These Are The Best and Worst States For Entrepreneurs Of Color
A recent study by Lendio has highlighted the extent to which location can impact the success of Black and Latine-owned businesses, ranking the best and worst states for minority-owned companies to succeed.
The POC-owned business boom
U.S. entrepreneurship is more diverse than ever, with people of color owning 1 in 5, or 1.2 million, of the nation’s businesses in 2020.
Black and Latine Americans are also the fastest-growing group of entrepreneurs but continue to face challenges such as limited access to venture capital funding and a lack of networks and mentorship programs, all while facing discrimination and systemic biases.
Latino-owned businesses are only half as likely as their counterparts to receive the funding they apply for, and fewer than 1 in 20 Black-owned companies survive the startup stage.
To explore the impact of location on business success, Lendio analyzed seven metrics, such as small business ownership and overall income equality. They also examined the use of the Community Reinvestment Act and Community Advantage loans, which are targeted to small businesses in underserved communities.
The best states for minority entrepreneurs
The study found that Hawaii is the .1 best state for minority entrepreneurs. It has a high rate of minority business ownership (51.3%), job growth, and low-income inequality. Still, the number of Community Advantage loan approvals remained low, indicating a need for more support for POC business owners.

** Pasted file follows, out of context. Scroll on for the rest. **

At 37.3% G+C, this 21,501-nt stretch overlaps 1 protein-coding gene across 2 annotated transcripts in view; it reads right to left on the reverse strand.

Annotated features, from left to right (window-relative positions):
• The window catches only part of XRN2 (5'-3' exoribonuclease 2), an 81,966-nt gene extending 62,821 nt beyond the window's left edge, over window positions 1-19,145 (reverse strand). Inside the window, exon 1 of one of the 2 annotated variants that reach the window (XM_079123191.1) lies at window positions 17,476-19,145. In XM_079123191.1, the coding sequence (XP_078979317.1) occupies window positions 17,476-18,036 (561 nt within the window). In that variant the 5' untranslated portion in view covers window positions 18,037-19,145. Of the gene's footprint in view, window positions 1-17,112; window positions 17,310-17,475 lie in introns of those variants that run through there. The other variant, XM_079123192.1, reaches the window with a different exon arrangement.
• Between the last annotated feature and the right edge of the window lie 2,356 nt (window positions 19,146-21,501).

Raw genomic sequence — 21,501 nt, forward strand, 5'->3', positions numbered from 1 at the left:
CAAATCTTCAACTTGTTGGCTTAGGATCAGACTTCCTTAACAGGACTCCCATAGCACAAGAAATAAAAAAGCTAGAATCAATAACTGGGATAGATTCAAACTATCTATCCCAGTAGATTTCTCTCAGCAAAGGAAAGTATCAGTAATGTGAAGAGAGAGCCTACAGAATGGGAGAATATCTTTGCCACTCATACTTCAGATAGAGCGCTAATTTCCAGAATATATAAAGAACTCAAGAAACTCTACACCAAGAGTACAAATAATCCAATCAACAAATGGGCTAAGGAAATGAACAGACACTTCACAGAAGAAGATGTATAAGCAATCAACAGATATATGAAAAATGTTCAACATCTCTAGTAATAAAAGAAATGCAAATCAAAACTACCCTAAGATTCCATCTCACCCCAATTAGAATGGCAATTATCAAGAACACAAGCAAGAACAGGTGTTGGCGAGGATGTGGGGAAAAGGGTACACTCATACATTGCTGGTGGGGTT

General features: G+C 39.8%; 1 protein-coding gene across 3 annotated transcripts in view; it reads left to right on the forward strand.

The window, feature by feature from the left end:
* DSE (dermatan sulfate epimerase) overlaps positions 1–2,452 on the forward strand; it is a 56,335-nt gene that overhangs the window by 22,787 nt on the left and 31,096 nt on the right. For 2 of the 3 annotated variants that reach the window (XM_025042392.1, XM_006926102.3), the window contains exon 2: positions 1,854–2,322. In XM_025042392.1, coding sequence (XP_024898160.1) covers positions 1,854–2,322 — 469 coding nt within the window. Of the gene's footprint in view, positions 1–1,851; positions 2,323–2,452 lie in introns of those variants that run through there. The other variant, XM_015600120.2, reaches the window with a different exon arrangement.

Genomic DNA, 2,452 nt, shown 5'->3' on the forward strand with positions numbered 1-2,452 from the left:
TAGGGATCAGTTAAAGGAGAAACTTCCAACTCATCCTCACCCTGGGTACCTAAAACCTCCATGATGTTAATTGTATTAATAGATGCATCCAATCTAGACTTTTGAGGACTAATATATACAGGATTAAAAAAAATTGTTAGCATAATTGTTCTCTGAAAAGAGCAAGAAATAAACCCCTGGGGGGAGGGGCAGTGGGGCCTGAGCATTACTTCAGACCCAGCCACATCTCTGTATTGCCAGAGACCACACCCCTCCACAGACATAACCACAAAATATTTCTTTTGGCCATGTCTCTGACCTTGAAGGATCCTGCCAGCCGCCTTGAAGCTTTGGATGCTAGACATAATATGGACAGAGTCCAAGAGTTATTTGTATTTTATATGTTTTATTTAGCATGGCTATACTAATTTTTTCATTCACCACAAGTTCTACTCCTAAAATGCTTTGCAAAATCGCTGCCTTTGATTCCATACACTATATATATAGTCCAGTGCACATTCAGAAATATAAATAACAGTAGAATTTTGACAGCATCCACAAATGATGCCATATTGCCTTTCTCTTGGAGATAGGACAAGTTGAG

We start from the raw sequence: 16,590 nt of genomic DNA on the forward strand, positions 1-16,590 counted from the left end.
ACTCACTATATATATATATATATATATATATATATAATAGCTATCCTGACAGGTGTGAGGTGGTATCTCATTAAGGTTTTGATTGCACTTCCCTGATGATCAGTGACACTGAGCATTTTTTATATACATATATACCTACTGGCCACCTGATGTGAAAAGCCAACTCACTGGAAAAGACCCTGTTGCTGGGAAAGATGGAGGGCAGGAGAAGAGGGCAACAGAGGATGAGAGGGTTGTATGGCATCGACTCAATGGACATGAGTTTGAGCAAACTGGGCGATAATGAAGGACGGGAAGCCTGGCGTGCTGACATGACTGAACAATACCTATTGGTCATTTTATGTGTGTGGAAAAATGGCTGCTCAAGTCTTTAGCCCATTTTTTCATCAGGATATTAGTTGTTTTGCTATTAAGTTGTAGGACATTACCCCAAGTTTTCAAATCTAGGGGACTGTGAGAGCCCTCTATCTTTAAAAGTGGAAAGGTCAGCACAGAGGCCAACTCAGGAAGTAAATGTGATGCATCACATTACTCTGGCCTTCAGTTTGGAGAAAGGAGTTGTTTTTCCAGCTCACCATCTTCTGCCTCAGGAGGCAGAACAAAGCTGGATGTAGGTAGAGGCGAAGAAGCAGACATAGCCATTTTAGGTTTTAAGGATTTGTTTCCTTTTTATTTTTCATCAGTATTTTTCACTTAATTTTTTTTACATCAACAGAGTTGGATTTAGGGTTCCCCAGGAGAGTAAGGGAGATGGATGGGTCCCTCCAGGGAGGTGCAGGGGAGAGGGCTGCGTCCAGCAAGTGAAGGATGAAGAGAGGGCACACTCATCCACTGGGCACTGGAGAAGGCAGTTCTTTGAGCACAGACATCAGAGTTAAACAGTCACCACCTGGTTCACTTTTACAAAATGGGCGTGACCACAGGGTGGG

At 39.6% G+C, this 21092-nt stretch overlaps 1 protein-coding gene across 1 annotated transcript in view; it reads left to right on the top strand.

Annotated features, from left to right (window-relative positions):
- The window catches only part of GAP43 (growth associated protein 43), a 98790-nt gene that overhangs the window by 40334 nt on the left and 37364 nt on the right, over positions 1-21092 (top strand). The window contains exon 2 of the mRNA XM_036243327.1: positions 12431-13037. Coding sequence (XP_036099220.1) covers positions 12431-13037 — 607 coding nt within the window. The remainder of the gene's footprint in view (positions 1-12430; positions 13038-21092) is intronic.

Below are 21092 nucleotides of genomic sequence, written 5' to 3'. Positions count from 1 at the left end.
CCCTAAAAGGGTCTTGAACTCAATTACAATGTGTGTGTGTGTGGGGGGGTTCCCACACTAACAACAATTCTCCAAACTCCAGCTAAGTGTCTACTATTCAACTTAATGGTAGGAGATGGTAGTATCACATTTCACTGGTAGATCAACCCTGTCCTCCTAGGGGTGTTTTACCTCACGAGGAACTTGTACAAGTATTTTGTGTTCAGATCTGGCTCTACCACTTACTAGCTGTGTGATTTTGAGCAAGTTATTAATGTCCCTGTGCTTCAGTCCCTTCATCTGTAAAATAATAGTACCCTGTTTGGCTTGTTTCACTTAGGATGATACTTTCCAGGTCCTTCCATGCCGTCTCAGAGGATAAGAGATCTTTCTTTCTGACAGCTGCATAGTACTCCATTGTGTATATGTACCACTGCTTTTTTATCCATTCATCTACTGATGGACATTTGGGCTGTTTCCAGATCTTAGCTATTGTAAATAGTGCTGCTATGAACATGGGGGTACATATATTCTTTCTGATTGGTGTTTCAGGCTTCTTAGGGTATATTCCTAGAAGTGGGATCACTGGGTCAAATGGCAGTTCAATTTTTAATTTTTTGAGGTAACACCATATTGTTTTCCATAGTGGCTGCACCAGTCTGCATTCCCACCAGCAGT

The Mid-Atlantic dominated the top five, with Maryland, Maine, Delaware, and New Jersey ranking second to fifth.
Maryland had a 10.3% jump in Community Advantage loan approvals from 2021-2022 (beating every state but New York), and Maine has a Black-white unemployment rate ratio lower than most other states.
Larger states such as Florida, California, and Texas ranked in the top 10 with high minority business ownership rates and a lower unemployment rate gap between Black and white workers.
The worst states for minority entrepreneurs
The state of Montanna ranked last and was the toughest for minorities to succeed, with only 3.7% of businesses operated by people of color. However, Montana offers higher Community Reinvestment Act loans than most other states, potentially pointing to more investment opportunities for minority entrepreneurs.
North Dakota, West Virginia, Wisconsin, and Mississippi also scored low; each saw declines in the number of Community Advantage loans approved in their states from 2021-2022, along with low minority business ownership rates.
What explains these findings?
Unsurprisingly, the proportion of businesses owned by people of color depends partly on the demographic makeup of each state. Hawaii is the most diverse state, with 72.9% of the population being racial/ethnic minorities, while Montana is one of the least diverse, with a population of 16.2%.
The overall economic environment in a state can also impact and indicate why the level of opportunity for minority business owners may be higher or lower. Lendio measured income inequality using the Gini index and compared Black and white unemployment rates, revealing longstanding racial gaps in unemployment.
Lastly, lending and access to capital is crucial for small business owners, particularly minority entrepreneurs.
Data shows that 52% of white entrepreneurs are fully approved for financing compared to 27% of Black applicants.
The National Minority Supplier Development Council states that 40% of Black business owners don’t apply for financing because they expect rejection.